The crickets are chirping outside as we sit in the kitchen, wondering what's next. It's 22:00, we are alone and have just eaten spaghetti a la Bjarni. It seems that tomorrow we will have to leave this place that has been our home for the past month. We are trying to contact the landlord, to find out whether it is possible to extend our stay over the weekend, to sort a few things out, and if not - what time the room must be empty. Her phone is silent and we still haven't gotten a reply to the mail we sent yesterday. I realise it has been a month - A MONTH! - on the road. A month spent sightseeing in a city of millions and getting lost on its streets. A month of cooking european meals in a mexican kitchen. A month of me fighting in our living room with Spanish while Bjarni maniacally improves the code of our photo album. A month in which I become used to the city enough to tell Bjarni I am getting bored here.
And suddenly it strikes me how much this place differs from the things I got used to in Europe. I relive our arrival, the mild culture shock that hits me on our way from the airport to our new home. It is late at night: police patrols flashing their lights on the streets of our supposedly safe neighbourhood, shabby houses with the laundry drying on lines, the gate we pass through to get to our home. The very next day, when I go barefoot to the fridge for something to eat, a large cockroach scurrys across the floor. I decide to always remember to wear shoes but as I don't meet him again, in about two weeks I forget my decision. And then I see him again - on the street this time. Mexico becomes to me the city of policemen with shotguns. The unbearable smell of baked corn. Unnur and Adrian forever late. Security guards at our gate who we still can't tell apart, even though there are only two of them. Probably. Mexico is broken sidewalks, dark grey, unpainted buildings and thousands of cars on the streets. It is chaos, noise and mariachis. It is a beautiful palace in the Chapultepec park, colorful boats on the Xochimilco's canals and a few hour's fun in the Six Flags amusement park. Here I eat tasty sincronizadas - three pieces for 15 pesos, bought from a vendor on our street. I drink incredibly cheap juice made of fresh fruits.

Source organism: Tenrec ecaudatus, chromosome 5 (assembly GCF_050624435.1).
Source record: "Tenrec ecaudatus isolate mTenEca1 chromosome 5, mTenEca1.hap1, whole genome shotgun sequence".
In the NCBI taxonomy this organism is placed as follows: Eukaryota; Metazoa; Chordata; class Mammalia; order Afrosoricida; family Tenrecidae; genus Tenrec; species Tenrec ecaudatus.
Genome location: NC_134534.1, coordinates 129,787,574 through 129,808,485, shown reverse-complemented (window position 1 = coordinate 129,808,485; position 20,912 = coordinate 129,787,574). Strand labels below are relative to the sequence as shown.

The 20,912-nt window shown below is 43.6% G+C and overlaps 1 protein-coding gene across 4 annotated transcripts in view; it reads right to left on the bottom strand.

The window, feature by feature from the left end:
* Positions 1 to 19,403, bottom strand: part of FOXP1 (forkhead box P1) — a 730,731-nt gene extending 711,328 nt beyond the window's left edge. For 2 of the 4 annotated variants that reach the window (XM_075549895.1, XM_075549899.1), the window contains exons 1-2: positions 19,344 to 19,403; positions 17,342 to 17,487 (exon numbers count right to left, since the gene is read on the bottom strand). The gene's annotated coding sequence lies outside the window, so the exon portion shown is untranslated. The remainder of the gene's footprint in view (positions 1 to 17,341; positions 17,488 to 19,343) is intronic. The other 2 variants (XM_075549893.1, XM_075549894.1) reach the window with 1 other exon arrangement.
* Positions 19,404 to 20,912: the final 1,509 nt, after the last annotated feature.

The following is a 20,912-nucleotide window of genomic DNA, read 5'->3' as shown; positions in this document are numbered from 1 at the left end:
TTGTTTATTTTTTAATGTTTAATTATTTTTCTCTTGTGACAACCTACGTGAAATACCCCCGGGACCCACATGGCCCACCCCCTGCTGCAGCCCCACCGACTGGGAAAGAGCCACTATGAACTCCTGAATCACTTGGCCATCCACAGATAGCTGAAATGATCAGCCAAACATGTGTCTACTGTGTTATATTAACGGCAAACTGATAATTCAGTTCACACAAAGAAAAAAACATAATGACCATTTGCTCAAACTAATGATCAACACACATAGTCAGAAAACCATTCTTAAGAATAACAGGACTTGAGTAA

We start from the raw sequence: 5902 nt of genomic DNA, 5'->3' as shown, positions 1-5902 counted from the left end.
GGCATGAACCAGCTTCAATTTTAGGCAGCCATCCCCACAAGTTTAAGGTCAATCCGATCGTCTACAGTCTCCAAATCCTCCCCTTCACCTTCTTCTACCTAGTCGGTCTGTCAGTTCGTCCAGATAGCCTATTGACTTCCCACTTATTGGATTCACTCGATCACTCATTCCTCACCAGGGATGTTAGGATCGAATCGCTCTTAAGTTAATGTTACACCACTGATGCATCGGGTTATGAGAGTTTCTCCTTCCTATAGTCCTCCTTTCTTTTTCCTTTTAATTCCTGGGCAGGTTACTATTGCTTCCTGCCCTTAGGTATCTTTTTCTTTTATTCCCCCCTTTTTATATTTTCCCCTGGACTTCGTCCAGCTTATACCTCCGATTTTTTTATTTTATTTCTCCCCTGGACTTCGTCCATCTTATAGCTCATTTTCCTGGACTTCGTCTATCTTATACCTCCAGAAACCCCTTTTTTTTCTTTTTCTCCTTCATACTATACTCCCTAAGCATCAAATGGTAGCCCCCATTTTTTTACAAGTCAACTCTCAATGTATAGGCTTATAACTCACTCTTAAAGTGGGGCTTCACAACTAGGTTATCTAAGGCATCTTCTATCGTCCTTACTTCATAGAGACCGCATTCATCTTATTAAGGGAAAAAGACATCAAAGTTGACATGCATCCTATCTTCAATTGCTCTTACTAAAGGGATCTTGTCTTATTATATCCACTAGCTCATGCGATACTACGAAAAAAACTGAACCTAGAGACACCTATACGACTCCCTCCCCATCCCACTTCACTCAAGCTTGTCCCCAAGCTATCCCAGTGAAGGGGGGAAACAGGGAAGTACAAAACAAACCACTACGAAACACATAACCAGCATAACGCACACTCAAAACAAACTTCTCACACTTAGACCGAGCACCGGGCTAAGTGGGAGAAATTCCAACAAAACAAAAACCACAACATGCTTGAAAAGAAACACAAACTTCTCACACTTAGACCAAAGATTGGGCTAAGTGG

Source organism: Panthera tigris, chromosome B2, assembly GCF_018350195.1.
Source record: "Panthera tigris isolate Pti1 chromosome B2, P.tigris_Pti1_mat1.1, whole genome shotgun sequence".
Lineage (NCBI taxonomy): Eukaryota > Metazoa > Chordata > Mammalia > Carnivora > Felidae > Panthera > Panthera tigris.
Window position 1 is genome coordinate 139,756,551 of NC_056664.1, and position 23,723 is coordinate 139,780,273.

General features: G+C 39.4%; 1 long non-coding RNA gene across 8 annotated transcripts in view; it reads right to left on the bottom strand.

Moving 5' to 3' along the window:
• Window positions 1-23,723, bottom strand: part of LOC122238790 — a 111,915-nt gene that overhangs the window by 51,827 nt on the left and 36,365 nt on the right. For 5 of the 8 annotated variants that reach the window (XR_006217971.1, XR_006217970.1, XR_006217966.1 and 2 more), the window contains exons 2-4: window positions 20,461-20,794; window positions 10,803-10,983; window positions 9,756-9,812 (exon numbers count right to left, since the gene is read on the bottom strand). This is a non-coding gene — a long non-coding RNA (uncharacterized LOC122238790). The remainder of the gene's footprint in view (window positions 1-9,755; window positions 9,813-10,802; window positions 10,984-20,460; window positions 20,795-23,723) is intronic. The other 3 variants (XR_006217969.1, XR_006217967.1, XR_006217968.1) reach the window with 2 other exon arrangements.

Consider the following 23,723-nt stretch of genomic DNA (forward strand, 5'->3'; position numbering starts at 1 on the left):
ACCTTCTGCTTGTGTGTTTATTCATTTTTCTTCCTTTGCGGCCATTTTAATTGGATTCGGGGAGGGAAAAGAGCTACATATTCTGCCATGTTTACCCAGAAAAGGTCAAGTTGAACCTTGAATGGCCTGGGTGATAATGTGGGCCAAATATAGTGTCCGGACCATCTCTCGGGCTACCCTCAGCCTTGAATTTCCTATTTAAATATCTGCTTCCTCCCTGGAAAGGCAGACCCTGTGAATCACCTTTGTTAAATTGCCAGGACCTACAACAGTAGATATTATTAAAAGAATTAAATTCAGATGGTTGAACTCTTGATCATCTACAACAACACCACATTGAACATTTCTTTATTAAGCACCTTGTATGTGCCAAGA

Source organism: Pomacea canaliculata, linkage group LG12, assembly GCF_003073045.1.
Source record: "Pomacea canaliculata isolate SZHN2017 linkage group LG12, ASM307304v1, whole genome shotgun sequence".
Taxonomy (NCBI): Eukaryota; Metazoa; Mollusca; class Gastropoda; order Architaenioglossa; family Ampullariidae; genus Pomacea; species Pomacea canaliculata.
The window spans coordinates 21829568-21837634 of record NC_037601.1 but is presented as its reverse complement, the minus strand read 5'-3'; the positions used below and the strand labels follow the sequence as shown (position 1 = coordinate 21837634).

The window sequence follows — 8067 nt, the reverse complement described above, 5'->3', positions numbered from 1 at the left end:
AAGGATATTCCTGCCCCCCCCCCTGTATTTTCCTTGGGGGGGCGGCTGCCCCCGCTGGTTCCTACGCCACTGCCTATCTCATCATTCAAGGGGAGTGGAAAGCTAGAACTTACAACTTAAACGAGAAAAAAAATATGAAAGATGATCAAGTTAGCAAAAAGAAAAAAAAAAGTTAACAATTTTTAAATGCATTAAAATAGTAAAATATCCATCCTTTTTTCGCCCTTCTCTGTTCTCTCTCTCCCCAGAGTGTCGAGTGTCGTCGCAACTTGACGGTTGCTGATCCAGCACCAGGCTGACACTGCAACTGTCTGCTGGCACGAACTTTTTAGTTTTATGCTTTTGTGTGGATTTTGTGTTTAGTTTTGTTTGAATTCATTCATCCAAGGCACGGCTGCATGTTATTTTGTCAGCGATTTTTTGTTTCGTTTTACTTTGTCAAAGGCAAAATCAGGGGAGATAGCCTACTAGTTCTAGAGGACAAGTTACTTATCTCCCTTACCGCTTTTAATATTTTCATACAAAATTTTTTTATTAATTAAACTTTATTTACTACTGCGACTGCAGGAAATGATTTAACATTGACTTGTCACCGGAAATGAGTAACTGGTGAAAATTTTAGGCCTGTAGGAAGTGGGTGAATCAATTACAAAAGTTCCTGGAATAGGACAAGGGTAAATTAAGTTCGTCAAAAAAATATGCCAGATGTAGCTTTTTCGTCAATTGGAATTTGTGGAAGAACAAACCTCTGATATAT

And I can't wait to leave the city.
The three trips we have behind us do their job. Tepotzlán gets me accustomed to Mexico's bus system and whets my appetite for pyramids. The view of the 75-meter-high Pyramid of The Sun in Teotihuacán, the world's third largest, makes me aware of how small we are. The trip to Toluca that turns into a birthday party in Metepec and sightseeing of little known pyramids in Teotenango de Valle, my favorite so far, causes me to keep wondering what else Mexico will suprise me with.
But for now though, the crickets are whispering to us and we still don't know what, where or when.